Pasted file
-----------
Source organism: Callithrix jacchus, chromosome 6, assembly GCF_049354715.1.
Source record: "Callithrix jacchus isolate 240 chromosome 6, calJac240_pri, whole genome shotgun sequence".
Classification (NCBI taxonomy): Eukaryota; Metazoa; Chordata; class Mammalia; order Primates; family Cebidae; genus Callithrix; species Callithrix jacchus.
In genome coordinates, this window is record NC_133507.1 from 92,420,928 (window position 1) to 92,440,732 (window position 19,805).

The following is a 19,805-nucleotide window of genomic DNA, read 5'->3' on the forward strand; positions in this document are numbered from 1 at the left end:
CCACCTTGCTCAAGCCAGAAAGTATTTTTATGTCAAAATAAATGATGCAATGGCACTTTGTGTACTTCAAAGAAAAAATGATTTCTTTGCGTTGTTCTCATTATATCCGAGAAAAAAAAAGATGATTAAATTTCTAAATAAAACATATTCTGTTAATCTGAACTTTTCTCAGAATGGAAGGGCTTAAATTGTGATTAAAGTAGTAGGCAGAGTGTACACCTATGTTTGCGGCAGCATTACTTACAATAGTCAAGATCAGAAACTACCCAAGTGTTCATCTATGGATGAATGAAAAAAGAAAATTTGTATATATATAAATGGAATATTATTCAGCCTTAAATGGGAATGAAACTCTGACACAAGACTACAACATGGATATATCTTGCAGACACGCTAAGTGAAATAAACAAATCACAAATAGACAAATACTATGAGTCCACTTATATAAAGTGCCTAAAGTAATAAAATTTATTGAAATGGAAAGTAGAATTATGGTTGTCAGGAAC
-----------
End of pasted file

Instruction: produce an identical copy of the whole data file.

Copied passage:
Source organism: Callithrix jacchus, chromosome 6, assembly GCF_049354715.1.
Source record: "Callithrix jacchus isolate 240 chromosome 6, calJac240_pri, whole genome shotgun sequence".
Classification (NCBI taxonomy): Eukaryota; Metazoa; Chordata; class Mammalia; order Primates; family Cebidae; genus Callithrix; species Callithrix jacchus.
In genome coordinates, this window is record NC_133507.1 from 92,420,928 (window position 1) to 92,440,732 (window position 19,805).

The following is a 19,805-nucleotide window of genomic DNA, read 5'->3' on the forward strand; positions in this document are numbered from 1 at the left end:
CCACCTTGCTCAAGCCAGAAAGTATTTTTATGTCAAAATAAATGATGCAATGGCACTTTGTGTACTTCAAAGAAAAAATGATTTCTTTGCGTTGTTCTCATTATATCCGAGAAAAAAAAAGATGATTAAATTTCTAAATAAAACATATTCTGTTAATCTGAACTTTTCTCAGAATGGAAGGGCTTAAATTGTGATTAAAGTAGTAGGCAGAGTGTACACCTATGTTTGCGGCAGCATTACTTACAATAGTCAAGATCAGAAACTACCCAAGTGTTCATCTATGGATGAATGAAAAAAGAAAATTTGTATATATATAAATGGAATATTATTCAGCCTTAAATGGGAATGAAACTCTGACACAAGACTACAACATGGATATATCTTGCAGACACGCTAAGTGAAATAAACAAATCACAAATAGACAAATACTATGAGTCCACTTATATAAAGTGCCTAAAGTAATAAAATTTATTGAAATGGAAAGTAGAATTATGGTTGTCAGGAAC